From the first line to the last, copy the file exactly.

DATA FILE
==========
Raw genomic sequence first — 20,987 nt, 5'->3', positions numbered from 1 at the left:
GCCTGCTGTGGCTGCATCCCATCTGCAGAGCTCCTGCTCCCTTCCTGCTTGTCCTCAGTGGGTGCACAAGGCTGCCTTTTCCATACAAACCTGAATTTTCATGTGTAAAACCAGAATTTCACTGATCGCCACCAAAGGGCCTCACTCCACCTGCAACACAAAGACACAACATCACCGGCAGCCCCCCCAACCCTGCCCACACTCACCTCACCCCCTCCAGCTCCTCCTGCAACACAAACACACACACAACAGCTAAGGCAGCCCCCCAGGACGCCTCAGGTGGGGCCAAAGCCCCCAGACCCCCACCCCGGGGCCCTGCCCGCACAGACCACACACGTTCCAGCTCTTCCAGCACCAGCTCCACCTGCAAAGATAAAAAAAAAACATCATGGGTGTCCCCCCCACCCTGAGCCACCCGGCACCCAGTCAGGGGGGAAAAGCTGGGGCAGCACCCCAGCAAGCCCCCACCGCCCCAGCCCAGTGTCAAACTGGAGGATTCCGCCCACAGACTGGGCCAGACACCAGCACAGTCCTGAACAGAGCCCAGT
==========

Raw genomic sequence first — 20,987 nt, 5'->3', positions numbered from 1 at the left:
GCCTGCTGTGGCTGCATCCCATCTGCAGAGCTCCTGCTCCCTTCCTGCTTGTCCTCAGTGGGTGCACAAGGCTGCCTTTTCCATACAAACCTGAATTTTCATGTGTAAAACCAGAATTTCACTGATCGCCACCAAAGGGCCTCACTCCACCTGCAACACAAAGACACAACATCACCGGCAGCCCCCCCAACCCTGCCCACACTCACCTCACCCCCTCCAGCTCCTCCTGCAACACAAACACACACACAACAGCTAAGGCAGCCCCCCAGGACGCCTCAGGTGGGGCCAAAGCCCCCAGACCCCCACCCCGGGGCCCTGCCCGCACAGACCACACACGTTCCAGCTCTTCCAGCACCAGCTCCACCTGCAAAGATAAAAAAAAAACATCATGGGTGTCCCCCCCACCCTGAGCCACCCGGCACCCAGTCAGGGGGGAAAAGCTGGGGCAGCACCCCAGCAAGCCCCCACCGCCCCAGCCCAGTGTCAAACTGGAGGATTCCGCCCACAGACTGGGCCAGACACCAGCACAGTCCTGAACAGAGCCCAGT